By Marie McBurnett
Special to The Chanticleer
Jacksonville State University is instituting changes in the way it handles data on its server due to a security breach in February – but it could have been worse.
Vinson Houston, JSU’s chief information officer in the information technology department said in an interview that it is one of his department’s responsibilities to ensure data – including everything from fraternity affiliation to credit card accounts – stayed out of the hands of potential threats.
“We do the programming and maintenance for the centralized software the university uses to run its day-to-day operations that students utilize to pay their bills, manage their accounts and those type things,” Houston said.
The university currently has two firewalls: a primary firewall that faces outward and an internal firewall that faces in to protect enterprise data.
Thomas Madden, a retired federal Chief Information Security Officer for the Centers of Disease Control compared computer firewalls to what firewalls were before the computer era.
“Original firewalls are in vehicles. They are in between the engine and the driver. Computer firewalls are the same way,” Madden said in an interview. “They stop attacks from coming in from the outside, and they aren’t bulletproof.”
Houston said the university pays around $90,000 to $100,000 for its firewall.
In February 2016, JSU student and faculty information was published on a website which stated it was untraceable. The website included pictures, classification, birthdays, organizational affiliations, student numbers and addresses of current students, graduates and faculty.
While JSU’s Department of Information Technology and law enforcement had tracked down the website publisher and shut down the website in less than a week, the university could suffer from decreased reliability in cybersecurity.
According to a study conducted in June 2016 by the Ponemon Institute, the largest financial downfall to an organization after a security breach is the loss of trust between the business and its customers. The study also highlighted the root causes of data breach and some major positive and negative factors that influence the cost of breaches.
Factors that decrease costs of a breach per capita:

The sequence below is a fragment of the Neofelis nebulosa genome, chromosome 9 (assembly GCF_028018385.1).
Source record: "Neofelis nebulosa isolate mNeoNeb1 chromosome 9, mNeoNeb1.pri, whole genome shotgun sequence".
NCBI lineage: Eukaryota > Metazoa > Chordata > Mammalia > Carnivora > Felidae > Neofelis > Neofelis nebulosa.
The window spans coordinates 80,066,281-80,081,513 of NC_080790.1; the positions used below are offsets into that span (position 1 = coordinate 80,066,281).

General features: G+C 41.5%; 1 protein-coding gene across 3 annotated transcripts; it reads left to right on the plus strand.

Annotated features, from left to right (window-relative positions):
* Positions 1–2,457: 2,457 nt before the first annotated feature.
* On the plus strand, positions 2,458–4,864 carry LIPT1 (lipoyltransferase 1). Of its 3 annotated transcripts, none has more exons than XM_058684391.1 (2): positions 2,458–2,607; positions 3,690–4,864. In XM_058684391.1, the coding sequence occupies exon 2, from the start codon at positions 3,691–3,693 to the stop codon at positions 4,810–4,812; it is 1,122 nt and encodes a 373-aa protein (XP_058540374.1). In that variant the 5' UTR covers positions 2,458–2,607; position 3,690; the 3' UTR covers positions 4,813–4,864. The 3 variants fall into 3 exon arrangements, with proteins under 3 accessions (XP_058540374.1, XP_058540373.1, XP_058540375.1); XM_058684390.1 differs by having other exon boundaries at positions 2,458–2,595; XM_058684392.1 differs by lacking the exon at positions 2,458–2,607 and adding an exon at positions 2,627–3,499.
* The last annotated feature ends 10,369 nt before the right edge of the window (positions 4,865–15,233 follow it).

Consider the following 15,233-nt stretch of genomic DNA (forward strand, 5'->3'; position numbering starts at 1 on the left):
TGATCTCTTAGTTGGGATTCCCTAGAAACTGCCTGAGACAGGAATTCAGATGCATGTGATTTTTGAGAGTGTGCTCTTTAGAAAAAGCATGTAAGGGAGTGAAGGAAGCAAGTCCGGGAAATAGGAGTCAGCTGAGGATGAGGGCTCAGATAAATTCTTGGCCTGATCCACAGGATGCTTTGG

- Incident response team ($16)
- Extensive use of encryption ($13)
- Employee training ($9)
- Participation in threat training ($9)
- BCM involvement ($9)
- Use of DLP ($8)
- CISO appointed ($7)
- Board-level involvement ($6)
- Data classification schema ($5)
- Insurance protection ($5)
Factors that increase cost of a breach per capita:
- Provision of ID protection (-$3)
- Consultants engaged (-$5)
- Lost or stolen devices (-$5)
- Rush to notify (-$6)
- Extensive cloud migration (-$12)
- Third party involvement (-$14)
The breach in February did not include much more than directory information, but the university began implementing a few strategies listed by the Ponemon institute study, including security consultants and employee training.
“We are currently working with a security consultation firm to help us improve our security posture,” said Houston.
According to him, the university and the firm began a relationship a few months ago. He declined to give the name of the companies involved and the cost of the consultation and evaluation. He said this was the first year JSU has consulted for security evaluation and it looked like it was something they would take part in on an annual basis.
A cybersecurity consultant can cost “a couple thousand if you hire someone fresh out of college,” said Madden. He said for a consultant more renown, if can cost $50,000 or more per year.
“We work with multiple companies,” said university counsel Sam Monk in an email. “We have consulted with one firm that surveyed practices and procedures to help us identify any operational matters that should be addressed.”
The company’s report and the cybersecurity plan that will follow will only be discussed on a “need-to-know basis,” said Monk. The email went on to say the firm JSU hired was an Alabama company that has a “special knowledge of issues peculiar to higher education applications, processes and regulatory requirements.”
These companies, according to Madden, employ white hat hackers – or hackers who hack into networks in an effort to reveal weaknesses – in an effort to penetrate a system remotely, after which they are known as a “trusted insider.” When these hackers get inside, Madden said, they try to increase their privileges in order to create their own account. If they achieve that, they have free range of the system.
In addition to testing penetration, JSU’s consultants also “reviewed different policies and procedures and looked at adding additional training,” said Houston.
Another responsibility of the consultants was to hold different social engineering projects.